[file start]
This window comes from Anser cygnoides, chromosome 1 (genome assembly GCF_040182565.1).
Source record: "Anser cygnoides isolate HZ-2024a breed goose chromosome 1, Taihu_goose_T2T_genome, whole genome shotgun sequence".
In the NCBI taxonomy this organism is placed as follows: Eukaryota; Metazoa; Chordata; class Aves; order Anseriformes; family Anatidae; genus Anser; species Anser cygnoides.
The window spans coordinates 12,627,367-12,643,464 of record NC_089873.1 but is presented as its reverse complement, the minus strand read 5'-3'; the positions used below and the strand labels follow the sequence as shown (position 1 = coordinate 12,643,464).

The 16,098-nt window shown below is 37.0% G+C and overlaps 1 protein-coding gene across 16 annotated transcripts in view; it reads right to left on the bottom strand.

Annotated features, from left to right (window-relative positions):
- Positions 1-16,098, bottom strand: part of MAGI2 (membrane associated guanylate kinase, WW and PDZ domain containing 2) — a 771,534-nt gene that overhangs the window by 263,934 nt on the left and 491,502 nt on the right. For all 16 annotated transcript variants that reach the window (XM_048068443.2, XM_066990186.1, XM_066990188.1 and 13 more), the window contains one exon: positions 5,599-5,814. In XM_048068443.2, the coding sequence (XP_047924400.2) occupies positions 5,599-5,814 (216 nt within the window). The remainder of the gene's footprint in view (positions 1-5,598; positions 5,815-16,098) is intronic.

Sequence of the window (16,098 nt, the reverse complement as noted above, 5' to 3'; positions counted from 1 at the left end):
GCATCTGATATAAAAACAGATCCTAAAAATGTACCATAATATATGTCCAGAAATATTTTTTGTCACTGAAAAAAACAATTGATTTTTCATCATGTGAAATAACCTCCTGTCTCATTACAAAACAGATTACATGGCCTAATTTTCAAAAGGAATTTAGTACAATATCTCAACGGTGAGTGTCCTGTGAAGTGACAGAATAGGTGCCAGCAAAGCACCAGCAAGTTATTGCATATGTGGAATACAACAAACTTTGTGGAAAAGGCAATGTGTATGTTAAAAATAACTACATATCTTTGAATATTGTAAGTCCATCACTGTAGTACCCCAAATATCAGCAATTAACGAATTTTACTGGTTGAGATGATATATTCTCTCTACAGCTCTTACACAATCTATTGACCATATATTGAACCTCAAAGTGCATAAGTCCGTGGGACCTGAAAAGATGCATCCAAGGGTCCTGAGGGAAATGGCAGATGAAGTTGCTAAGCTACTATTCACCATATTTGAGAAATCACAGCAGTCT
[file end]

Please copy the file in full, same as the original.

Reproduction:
This window comes from Anser cygnoides, chromosome 1 (genome assembly GCF_040182565.1).
Source record: "Anser cygnoides isolate HZ-2024a breed goose chromosome 1, Taihu_goose_T2T_genome, whole genome shotgun sequence".
In the NCBI taxonomy this organism is placed as follows: Eukaryota; Metazoa; Chordata; class Aves; order Anseriformes; family Anatidae; genus Anser; species Anser cygnoides.
The window spans coordinates 12,627,367-12,643,464 of record NC_089873.1 but is presented as its reverse complement, the minus strand read 5'-3'; the positions used below and the strand labels follow the sequence as shown (position 1 = coordinate 12,643,464).

The 16,098-nt window shown below is 37.0% G+C and overlaps 1 protein-coding gene across 16 annotated transcripts in view; it reads right to left on the bottom strand.

Annotated features, from left to right (window-relative positions):
- Positions 1-16,098, bottom strand: part of MAGI2 (membrane associated guanylate kinase, WW and PDZ domain containing 2) — a 771,534-nt gene that overhangs the window by 263,934 nt on the left and 491,502 nt on the right. For all 16 annotated transcript variants that reach the window (XM_048068443.2, XM_066990186.1, XM_066990188.1 and 13 more), the window contains one exon: positions 5,599-5,814. In XM_048068443.2, the coding sequence (XP_047924400.2) occupies positions 5,599-5,814 (216 nt within the window). The remainder of the gene's footprint in view (positions 1-5,598; positions 5,815-16,098) is intronic.

Sequence of the window (16,098 nt, the reverse complement as noted above, 5' to 3'; positions counted from 1 at the left end):
GCATCTGATATAAAAACAGATCCTAAAAATGTACCATAATATATGTCCAGAAATATTTTTTGTCACTGAAAAAAACAATTGATTTTTCATCATGTGAAATAACCTCCTGTCTCATTACAAAACAGATTACATGGCCTAATTTTCAAAAGGAATTTAGTACAATATCTCAACGGTGAGTGTCCTGTGAAGTGACAGAATAGGTGCCAGCAAAGCACCAGCAAGTTATTGCATATGTGGAATACAACAAACTTTGTGGAAAAGGCAATGTGTATGTTAAAAATAACTACATATCTTTGAATATTGTAAGTCCATCACTGTAGTACCCCAAATATCAGCAATTAACGAATTTTACTGGTTGAGATGATATATTCTCTCTACAGCTCTTACACAATCTATTGACCATATATTGAACCTCAAAGTGCATAAGTCCGTGGGACCTGAAAAGATGCATCCAAGGGTCCTGAGGGAAATGGCAGATGAAGTTGCTAAGCTACTATTCACCATATTTGAGAAATCACAGCAGTCT